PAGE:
How Does The Collaborative Process Work?

collaborative lawCollaborative Law is an alternate, out-of-court method of resolving all divorce-related issues through the help of a professional team. Once the spouses agree that the collaborative process is the one they will use, they will each need to engage a collaboratively trained lawyer.

The Collaborative process allows spouses to work with a number of professionals to resolve their issues, including mental health coaches and financial experts. Each spouse can engage their own mental health coach or the spouses can use one coach. If a financial expert is needed in a particular Collaborative matter, he or she will always act as a neutral party to offer financial advice to both spouses. A neutral child specialist can also be part of a Collaborative team if there are minor children.

At the beginning of the Collaborative process, the professionals will often meet or have a teleconference prior to the first team meeting. This pre-meeting helps the professionals determine what issues are involved and whether all professionals need to be at the first meeting. In some cases, the financial neutral might not attend the first meeting. At the first meeting, the lawyers and clients will sign a participation agreement where they will agree to use the Collaborative process and that no one will use the court system so long as the Collaborative process is working. To help ensure that the attorneys will help the spouses work toward settlement, the Collaborative process requires spouses to hire separate attorneys if the Collaborative process is unsuccessful and the spouses use litigation.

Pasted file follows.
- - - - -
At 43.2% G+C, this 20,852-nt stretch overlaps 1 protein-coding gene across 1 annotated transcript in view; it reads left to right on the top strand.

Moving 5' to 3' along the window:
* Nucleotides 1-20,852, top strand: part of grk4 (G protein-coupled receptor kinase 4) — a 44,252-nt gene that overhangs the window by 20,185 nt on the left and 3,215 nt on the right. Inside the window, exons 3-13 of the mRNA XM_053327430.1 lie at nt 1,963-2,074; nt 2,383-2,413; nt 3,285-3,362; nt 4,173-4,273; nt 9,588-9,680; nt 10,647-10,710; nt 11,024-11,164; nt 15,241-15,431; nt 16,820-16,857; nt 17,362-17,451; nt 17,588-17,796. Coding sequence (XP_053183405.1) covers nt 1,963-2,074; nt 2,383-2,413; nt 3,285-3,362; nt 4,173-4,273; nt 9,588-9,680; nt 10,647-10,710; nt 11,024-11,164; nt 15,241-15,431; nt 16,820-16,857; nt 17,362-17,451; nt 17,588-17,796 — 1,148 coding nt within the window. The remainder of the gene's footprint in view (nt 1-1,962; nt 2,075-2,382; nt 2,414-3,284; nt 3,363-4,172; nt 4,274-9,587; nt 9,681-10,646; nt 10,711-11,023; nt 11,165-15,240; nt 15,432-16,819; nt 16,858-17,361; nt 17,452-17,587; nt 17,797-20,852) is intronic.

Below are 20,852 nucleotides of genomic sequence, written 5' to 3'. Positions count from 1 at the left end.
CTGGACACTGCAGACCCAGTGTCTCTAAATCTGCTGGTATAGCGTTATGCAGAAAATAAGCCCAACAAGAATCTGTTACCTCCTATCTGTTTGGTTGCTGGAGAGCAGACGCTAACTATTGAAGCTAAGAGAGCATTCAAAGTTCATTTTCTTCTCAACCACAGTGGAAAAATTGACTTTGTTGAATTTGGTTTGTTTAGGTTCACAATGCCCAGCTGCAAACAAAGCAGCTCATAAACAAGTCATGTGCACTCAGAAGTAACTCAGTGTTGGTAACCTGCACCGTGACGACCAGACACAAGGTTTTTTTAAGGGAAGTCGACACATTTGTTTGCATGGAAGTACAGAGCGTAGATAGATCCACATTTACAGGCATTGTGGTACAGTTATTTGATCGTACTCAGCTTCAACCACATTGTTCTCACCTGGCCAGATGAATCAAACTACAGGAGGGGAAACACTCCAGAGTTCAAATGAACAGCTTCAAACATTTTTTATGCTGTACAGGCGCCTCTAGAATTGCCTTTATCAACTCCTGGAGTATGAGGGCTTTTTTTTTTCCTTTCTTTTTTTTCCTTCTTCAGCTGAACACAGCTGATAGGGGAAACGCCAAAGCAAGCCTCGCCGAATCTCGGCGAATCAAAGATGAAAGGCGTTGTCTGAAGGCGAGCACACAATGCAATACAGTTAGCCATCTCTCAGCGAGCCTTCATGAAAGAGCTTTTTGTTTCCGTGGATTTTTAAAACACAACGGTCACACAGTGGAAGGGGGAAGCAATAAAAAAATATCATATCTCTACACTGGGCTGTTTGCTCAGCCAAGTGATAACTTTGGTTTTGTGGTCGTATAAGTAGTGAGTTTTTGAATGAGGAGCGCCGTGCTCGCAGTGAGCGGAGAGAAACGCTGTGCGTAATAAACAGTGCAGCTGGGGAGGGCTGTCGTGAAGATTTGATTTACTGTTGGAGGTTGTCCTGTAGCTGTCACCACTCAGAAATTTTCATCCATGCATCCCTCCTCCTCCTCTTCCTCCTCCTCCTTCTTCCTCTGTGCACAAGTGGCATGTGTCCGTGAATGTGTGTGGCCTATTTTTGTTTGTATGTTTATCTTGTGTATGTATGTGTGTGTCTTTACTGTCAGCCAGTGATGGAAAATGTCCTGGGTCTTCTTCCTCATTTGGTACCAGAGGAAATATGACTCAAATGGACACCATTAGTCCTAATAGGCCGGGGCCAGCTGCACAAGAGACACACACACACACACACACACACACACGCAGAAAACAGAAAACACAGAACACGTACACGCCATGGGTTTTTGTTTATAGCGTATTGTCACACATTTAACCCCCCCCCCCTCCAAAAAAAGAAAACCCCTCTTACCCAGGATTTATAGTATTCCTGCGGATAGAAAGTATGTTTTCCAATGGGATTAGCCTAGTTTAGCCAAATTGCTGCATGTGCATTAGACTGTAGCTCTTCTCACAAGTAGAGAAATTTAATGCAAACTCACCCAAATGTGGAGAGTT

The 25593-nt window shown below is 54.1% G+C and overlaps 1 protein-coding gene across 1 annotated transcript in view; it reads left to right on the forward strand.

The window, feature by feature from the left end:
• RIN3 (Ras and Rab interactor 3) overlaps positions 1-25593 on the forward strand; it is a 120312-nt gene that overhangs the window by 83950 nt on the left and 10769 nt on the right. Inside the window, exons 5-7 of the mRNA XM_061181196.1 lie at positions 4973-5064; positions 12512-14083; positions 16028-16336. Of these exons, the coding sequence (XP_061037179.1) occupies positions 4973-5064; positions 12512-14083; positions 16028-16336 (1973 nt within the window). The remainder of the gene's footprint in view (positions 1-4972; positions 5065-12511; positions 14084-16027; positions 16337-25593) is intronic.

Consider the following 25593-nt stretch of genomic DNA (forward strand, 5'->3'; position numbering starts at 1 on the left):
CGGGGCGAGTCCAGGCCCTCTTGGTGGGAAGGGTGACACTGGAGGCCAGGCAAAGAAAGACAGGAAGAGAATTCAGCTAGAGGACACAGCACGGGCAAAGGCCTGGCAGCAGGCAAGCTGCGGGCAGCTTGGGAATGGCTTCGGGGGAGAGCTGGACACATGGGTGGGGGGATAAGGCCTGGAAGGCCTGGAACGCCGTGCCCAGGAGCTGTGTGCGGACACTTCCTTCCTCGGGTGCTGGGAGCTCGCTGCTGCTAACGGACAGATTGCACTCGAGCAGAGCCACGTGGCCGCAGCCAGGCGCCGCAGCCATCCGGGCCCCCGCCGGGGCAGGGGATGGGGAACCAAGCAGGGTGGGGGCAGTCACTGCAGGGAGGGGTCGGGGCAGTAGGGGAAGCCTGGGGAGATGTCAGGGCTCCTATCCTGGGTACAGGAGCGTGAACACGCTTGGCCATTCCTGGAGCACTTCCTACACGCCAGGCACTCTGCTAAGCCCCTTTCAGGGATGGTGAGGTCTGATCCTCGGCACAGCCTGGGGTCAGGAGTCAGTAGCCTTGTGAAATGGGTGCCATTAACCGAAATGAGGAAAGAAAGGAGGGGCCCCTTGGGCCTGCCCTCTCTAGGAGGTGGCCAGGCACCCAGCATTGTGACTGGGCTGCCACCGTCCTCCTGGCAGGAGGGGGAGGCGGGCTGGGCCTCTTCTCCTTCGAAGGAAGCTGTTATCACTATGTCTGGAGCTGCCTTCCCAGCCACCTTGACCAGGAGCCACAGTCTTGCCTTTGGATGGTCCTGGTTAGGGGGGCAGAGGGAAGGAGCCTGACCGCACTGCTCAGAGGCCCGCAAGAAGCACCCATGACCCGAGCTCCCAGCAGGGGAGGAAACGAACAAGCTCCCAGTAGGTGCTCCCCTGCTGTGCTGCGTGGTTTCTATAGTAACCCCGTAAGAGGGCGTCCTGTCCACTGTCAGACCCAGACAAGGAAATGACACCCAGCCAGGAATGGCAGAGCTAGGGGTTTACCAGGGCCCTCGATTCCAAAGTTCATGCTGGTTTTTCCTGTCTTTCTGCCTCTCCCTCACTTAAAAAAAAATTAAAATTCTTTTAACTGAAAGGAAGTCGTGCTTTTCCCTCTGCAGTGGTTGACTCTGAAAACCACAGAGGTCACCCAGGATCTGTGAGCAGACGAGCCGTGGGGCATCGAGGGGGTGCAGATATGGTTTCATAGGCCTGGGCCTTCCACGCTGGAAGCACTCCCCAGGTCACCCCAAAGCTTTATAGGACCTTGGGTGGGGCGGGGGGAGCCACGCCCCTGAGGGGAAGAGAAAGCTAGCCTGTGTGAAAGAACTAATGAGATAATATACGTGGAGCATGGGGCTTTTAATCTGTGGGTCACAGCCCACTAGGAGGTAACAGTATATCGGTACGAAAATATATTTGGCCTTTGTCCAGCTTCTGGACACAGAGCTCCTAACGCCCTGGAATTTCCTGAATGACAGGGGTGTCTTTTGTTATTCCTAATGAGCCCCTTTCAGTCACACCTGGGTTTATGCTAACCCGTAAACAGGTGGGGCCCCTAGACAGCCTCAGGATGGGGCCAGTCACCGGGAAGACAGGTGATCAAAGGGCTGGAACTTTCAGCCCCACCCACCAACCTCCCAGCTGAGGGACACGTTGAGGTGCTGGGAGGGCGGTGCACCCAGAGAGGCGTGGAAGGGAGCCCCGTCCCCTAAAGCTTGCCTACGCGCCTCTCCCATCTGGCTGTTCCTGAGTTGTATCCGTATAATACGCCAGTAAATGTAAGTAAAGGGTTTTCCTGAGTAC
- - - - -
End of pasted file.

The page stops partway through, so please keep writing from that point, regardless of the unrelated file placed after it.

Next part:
In between team meetings, the spouses might meet individually with their attorneys or coaches. When needed, the spouses might also spend additional time with the financial neutral outside of the full team meetings. Typically, each spouse will be given homework between meetings, which can include gathering documents or thinking of possible solutions.

The Collaborative process can take several months, depending on the complexity of the issues and the ability of the spouses to agree. Once the spouses are able to agree on all issues, the attorneys will draft a written agreement for the spouses to sign.